WASHINGTON — In June, the Supreme Court refused to hear the case of a Canadian man who contends that U.S. authorities mistook him for an al Qaida operative in 2002 and shipped him to a secret prison in Syria, where he was beaten with electrical cables and held in a grave-like cell for 10 months.
Four years earlier, however, the Canadian government had concluded an exhaustive inquiry and found that the former prisoner, Maher Arar, was telling the truth. Canada cleared Arar of all ties to terrorism and paid him $10 million in damages, and his lawyers say he's cooperating with an investigation into the role of U.S. and Syrian officials in his imprisonment and reported torture.
Arar's case illustrates what lawyers and human rights groups call a shameful trend: While U.S. courts and the Obama administration have been reluctant or unwilling to pursue the cases, countries that once backed former President George W. Bush's war on terrorism are carrying out their own investigations of the alleged U.S. torture program and the role that their governments played in it.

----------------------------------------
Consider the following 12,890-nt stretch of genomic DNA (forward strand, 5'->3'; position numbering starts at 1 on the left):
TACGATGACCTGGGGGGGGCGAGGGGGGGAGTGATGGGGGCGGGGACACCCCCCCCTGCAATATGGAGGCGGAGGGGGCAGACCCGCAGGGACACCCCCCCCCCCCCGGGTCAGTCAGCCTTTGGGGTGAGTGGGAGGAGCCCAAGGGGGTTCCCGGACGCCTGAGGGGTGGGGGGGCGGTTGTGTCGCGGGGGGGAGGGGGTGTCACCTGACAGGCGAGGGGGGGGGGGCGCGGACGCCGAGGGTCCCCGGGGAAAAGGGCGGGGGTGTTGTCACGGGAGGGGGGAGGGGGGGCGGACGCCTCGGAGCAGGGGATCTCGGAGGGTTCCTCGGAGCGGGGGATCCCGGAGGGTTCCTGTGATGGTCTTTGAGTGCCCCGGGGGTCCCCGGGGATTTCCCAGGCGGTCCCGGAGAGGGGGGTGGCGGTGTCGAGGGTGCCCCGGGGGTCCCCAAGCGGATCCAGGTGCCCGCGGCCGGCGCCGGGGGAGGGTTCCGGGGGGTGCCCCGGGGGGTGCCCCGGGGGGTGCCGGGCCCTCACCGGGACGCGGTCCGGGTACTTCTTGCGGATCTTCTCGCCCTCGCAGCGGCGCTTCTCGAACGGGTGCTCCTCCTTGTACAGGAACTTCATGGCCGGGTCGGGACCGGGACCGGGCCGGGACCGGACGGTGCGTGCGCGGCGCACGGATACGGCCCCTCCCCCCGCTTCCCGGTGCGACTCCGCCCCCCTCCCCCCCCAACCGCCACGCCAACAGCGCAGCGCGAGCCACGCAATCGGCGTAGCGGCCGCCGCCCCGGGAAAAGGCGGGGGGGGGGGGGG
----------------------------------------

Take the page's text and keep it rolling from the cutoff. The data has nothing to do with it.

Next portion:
Judges in Great Britain, Spain, Australia, Poland and Lithuania are preparing to hear allegations that their governments helped the CIA run secret prisons on their soil or cooperated in illegal U.S. treatment of terrorism suspects. Spanish prosecutors also have filed criminal charges against six senior Bush administration officials who approved the harsh interrogation methods that detainees say were employed at U.S. military prisons in Afghanistan, Iraq, Guantanamo Bay and other sites.